Supreme Court exempts governor from disclosing public records

“The people of this state do not yield their sovereignty to the agencies that serve them. The people, in delegating authority, do not give their public servants the right to decide what is good for the people to know and what is not good for them to know. The people insist on remaining informed so that they may maintain control over the instruments that they have created. This chapter shall be liberally construed and its exemptions narrowly construed to promote this public policy and to assure that the public interest will be fully protected. In the event of conflict between the provisions of this chapter and any other act, the provisions of this chapter shall govern.” -Washington’s Public Records Act, passed by the people as Initiative 276 in 1972

Last week, the state Supreme Court issued a ruling that is deeply damaging to the ideal that state government should be open and transparent. In an 8-1 decision (and thank you to Justice Jim Johnson for his solid dissent), the court said that the separation of powers between the different branches implies that the executive branch has an “executive privilege” that gives it the right to shield from the public’s view documents regarding the advice a governor is given when making decisions, whether that advice comes from staffers and advisers, lobbyists, or the public at large.

This is a troubling ruling. Even if the court is right that there is an implied separation-of-powers argument for an exemption, the court ruling as it stands now allows a “qualified privilege” that isn’t very qualified at all. The practical effect will be that, instead of it being incumbent upon the governor’s office to prove why a document can be withheld under a specific exemption from the Public Records Act, the requestor of the documents will have to take the expensive route of going to court to prove a need for the documents. That’s backwards, and it’s damaging to the public’s right to know.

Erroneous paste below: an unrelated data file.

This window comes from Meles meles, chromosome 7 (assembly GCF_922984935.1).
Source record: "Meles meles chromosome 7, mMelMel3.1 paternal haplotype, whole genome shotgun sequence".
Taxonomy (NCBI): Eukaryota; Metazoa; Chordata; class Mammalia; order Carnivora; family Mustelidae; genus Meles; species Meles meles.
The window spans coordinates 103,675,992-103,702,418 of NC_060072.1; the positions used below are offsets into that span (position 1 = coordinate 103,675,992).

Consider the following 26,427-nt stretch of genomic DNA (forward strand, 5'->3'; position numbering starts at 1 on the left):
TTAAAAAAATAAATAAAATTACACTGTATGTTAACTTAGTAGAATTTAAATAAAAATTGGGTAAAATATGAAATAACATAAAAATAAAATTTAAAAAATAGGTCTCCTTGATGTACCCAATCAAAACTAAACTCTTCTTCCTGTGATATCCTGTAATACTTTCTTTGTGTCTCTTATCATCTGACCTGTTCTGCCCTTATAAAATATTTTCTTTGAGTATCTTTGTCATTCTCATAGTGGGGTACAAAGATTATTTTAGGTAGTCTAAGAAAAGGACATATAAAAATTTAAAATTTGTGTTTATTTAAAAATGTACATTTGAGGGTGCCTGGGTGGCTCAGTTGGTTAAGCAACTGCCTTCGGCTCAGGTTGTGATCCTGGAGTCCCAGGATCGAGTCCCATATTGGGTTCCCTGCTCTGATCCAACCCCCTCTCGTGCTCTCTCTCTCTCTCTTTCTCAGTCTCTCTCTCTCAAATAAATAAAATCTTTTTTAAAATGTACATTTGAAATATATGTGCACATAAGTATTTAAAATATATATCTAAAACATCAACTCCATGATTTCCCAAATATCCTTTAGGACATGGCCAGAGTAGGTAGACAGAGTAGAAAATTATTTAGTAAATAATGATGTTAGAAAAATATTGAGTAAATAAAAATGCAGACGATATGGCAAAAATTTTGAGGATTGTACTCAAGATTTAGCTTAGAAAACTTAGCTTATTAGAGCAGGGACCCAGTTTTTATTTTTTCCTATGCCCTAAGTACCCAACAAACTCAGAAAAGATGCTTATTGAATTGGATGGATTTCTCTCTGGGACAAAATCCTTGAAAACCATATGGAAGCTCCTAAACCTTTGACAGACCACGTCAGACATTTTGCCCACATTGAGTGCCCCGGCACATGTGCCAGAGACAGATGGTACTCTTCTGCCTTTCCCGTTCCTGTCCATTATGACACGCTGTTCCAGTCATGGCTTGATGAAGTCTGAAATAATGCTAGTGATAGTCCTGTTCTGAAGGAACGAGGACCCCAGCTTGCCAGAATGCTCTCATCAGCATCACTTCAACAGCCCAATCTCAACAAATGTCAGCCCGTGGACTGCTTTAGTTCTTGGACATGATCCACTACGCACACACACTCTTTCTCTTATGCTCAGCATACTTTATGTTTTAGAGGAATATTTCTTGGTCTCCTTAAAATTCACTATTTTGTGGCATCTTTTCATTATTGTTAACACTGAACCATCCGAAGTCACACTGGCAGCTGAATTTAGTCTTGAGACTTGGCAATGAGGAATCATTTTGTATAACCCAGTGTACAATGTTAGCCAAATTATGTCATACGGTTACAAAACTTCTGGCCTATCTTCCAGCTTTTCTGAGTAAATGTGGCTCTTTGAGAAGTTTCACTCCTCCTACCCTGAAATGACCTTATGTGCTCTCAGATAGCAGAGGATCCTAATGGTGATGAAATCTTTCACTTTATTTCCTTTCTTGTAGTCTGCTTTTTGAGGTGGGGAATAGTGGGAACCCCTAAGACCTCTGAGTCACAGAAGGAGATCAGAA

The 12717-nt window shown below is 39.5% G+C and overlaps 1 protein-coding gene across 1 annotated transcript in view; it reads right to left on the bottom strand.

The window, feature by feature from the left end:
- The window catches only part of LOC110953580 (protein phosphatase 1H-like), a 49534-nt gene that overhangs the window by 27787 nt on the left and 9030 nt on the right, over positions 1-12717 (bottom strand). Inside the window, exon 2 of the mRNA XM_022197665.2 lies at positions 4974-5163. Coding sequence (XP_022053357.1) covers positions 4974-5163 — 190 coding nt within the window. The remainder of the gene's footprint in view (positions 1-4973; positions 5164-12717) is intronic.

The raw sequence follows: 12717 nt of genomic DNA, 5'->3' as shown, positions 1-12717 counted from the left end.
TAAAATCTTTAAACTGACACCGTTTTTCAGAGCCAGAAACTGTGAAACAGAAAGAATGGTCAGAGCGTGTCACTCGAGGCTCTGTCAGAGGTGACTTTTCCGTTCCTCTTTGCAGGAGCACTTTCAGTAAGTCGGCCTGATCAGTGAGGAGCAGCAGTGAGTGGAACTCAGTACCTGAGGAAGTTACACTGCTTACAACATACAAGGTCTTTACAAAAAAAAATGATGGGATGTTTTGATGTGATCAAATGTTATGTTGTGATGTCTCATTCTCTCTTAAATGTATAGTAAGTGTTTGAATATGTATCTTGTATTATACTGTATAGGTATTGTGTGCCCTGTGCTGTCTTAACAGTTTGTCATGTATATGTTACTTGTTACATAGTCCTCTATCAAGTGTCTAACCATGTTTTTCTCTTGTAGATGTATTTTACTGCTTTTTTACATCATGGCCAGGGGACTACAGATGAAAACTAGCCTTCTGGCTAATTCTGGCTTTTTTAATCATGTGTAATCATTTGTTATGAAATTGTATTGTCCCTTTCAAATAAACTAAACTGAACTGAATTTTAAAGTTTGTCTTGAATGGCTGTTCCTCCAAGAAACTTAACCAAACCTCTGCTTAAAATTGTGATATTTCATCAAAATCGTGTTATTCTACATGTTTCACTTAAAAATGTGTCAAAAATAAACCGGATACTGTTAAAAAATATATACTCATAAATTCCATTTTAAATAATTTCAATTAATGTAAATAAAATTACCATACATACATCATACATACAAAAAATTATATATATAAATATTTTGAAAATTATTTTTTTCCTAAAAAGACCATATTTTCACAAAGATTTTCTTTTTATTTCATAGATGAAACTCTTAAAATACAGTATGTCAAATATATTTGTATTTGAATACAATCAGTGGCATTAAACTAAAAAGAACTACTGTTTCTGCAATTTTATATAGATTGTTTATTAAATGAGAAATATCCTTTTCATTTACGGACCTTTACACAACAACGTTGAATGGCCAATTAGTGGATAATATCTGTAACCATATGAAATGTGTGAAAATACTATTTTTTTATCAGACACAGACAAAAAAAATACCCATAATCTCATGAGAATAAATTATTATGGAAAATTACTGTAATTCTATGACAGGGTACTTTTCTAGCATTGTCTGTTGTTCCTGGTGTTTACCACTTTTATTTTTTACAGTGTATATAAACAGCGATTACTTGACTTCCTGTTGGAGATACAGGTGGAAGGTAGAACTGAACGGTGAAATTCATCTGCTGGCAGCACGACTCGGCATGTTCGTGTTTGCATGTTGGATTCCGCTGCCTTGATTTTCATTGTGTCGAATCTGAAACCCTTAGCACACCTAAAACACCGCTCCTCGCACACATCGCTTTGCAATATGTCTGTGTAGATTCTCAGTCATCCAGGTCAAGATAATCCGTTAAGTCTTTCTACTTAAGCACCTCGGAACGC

The Public Records Act, which was passed by the voters, says that the people “do not give their public servants the right to decide what is good for the people to know and what is not good for them to know.” Yet the court has ruled that the separation of powers implied in the state constitution trumps the Public Records Act and the clear intent voters gave state government about government transparency. As Peter Callaghan notes, if the exemption includes lobbying by outside groups for certain decisions by a governor, “it is hard to come up with documents that wouldn’t fall under this exemption, a result that would end our ability to see who is influencing the governor.”

Regardless of the legalities, the practical path forward is clear: we need a state constitutional amendment to fix this ruling and make clear once again that the people have not given up the right to know about how government decisions are made. State constitutional amendments must originate in the state legislature, which means we need leaders from both parties to step up and protect the people’s right to know. After that, the matter would go to the voters – and it’s obvious the people would overwhelmingly approve this change.

— Rob McKenna


Ruling gives governor’s office ‘Nixon-style’ executive shield

If Gov. Jay Inslee wants to withhold documents from the public about how he came to policy decisions — on anything from water quality regulations, to religious hospital mergers, to union negotiations — he now has the right to do that, as do all future Washington state governors.

The Washington state Supreme Court ruled today in an 8-1 decision that the governor can claim “executive privilege” and refuse to make documents public indefinitely.

“What the court did today was create a Nixon-style privilege,” said Jason Mercier, the director of the Center for Government Reform at the fiscally conservative think tank, the Washington Policy Center.

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Rob McKenna
Rob served two terms as Washington’s Attorney General, from 2005 to 2013. He successfully argued three cases before the U.S. Supreme Court and negotiated three of the largest consumer financial protection settlements in national history, all involving mortgage lending and servicing. He is a recognized leader in the development of consumer protections on the internet, in data protection and privacy regulation.